One of the mysteries of the English language finally explained.
A leg of mutton or lamb.
- ‘For the French, a roast leg of lamb, the gigot pascal (pascal and the English paschal refer equally to the Jewish Passover and Christian Easter), is the traditional Easter Sunday lunch.’
- ‘The director had the braised gigot of lamb with white beans, fennel and grilled Mediterranean vegetables for €24.’
- ‘Choose from such delights as char-grilled gigot of lamb with summer bean cassoulet or roast cod with buttered spinach and pancetta mash.’
- ‘He was transfixed: the sommelier with the handlebar moustache, the lobster sauce poured into soufflés, the gigot of lamb carved tableside.’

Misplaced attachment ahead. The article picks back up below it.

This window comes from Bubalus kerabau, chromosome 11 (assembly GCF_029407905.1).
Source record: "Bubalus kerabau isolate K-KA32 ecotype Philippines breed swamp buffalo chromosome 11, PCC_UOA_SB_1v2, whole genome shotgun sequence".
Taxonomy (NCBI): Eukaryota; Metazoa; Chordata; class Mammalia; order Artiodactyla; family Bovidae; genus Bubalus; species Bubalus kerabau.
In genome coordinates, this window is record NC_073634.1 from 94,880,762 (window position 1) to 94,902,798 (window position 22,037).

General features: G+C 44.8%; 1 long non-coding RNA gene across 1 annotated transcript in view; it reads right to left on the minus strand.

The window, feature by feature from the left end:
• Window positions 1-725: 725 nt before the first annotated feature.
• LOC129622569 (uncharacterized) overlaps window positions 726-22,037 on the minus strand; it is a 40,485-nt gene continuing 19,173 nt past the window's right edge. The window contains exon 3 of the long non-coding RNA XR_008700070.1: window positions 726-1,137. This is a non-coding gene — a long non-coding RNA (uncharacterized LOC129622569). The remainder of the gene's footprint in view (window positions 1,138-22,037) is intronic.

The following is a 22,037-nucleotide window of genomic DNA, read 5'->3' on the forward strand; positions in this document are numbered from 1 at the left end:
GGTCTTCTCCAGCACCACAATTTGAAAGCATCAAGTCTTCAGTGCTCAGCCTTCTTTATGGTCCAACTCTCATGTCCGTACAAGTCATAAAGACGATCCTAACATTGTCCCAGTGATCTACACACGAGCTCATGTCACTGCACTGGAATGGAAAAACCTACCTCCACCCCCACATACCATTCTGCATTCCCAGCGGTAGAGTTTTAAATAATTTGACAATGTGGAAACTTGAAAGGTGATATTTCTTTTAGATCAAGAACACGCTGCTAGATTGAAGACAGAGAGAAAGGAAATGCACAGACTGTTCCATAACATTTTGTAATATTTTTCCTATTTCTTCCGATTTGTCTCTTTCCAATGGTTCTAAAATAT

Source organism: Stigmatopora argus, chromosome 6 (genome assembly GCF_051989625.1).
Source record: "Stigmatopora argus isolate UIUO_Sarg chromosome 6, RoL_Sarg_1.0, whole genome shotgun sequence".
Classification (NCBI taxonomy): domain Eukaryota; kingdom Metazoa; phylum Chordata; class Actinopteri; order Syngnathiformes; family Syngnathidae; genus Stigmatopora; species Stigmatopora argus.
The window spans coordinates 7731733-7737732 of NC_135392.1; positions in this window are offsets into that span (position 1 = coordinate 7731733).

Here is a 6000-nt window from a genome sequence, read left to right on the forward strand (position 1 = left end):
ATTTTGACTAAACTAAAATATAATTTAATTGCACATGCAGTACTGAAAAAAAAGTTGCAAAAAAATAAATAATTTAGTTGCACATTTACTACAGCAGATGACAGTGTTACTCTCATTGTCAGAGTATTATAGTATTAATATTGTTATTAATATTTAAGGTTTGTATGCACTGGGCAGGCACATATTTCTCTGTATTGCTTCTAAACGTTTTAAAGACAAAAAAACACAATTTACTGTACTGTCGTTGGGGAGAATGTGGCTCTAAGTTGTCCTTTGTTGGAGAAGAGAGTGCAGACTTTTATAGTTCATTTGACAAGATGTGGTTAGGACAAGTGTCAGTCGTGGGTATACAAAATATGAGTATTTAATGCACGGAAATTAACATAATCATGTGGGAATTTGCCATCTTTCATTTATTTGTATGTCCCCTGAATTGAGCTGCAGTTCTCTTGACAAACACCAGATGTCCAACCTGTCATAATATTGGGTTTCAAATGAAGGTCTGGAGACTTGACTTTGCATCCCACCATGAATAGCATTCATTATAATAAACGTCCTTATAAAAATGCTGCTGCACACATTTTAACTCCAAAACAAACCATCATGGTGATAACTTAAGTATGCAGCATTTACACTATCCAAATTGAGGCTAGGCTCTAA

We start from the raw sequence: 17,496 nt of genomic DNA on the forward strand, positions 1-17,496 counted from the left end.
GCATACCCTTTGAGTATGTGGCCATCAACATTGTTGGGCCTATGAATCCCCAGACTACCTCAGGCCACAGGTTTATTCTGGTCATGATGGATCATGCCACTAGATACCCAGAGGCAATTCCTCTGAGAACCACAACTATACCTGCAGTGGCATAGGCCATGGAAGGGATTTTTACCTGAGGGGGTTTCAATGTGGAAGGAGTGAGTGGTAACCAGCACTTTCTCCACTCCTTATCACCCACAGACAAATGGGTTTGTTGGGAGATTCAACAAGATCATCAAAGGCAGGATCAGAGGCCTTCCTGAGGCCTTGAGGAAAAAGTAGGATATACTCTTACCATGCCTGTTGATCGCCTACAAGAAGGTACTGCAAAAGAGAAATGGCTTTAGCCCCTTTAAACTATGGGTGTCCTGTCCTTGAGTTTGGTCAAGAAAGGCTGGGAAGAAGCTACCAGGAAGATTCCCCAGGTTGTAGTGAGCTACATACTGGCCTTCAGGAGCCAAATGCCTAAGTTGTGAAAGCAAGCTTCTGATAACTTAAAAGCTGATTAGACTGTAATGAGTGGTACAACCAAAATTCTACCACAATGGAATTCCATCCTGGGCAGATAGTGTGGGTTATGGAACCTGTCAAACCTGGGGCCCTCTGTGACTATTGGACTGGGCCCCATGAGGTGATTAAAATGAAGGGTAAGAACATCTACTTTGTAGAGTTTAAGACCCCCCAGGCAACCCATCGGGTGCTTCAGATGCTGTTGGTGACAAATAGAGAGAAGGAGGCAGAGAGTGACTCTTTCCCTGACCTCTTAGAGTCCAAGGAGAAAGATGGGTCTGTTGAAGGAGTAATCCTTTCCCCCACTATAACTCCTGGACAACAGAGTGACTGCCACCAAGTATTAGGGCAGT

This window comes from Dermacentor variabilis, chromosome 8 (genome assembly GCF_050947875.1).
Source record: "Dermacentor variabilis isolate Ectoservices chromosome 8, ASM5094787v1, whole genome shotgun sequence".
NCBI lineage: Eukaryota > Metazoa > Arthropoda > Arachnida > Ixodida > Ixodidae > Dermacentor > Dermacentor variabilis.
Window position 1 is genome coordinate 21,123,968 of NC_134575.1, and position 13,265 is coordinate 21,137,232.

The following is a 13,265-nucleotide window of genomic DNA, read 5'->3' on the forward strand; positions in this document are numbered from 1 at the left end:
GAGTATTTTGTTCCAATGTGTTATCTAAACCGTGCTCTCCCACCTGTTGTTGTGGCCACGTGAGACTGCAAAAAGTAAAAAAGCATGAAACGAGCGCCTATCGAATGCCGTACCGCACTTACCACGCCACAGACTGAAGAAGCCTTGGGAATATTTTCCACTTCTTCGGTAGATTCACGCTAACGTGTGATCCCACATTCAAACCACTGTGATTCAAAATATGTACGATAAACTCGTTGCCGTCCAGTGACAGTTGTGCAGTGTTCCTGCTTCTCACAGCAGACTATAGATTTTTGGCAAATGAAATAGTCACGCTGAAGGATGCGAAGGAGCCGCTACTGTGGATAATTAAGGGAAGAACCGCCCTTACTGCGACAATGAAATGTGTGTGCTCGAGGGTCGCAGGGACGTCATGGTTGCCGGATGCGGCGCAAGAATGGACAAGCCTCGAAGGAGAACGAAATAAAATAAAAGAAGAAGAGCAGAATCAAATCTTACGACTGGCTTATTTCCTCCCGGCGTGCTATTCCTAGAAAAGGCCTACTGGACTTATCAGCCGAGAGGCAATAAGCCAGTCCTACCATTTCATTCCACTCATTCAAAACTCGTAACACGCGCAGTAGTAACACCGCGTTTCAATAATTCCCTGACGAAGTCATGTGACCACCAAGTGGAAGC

- ‘Although we see chefs on television drizzling extra-virgin olive oil over everything from gigot of lamb to garlicky bruschetta, you can get away with using a less expensive oil for frying.’
French, diminutive of colloquial gigue ‘leg’, from giguer ‘to hop, jump’, of unknown origin.
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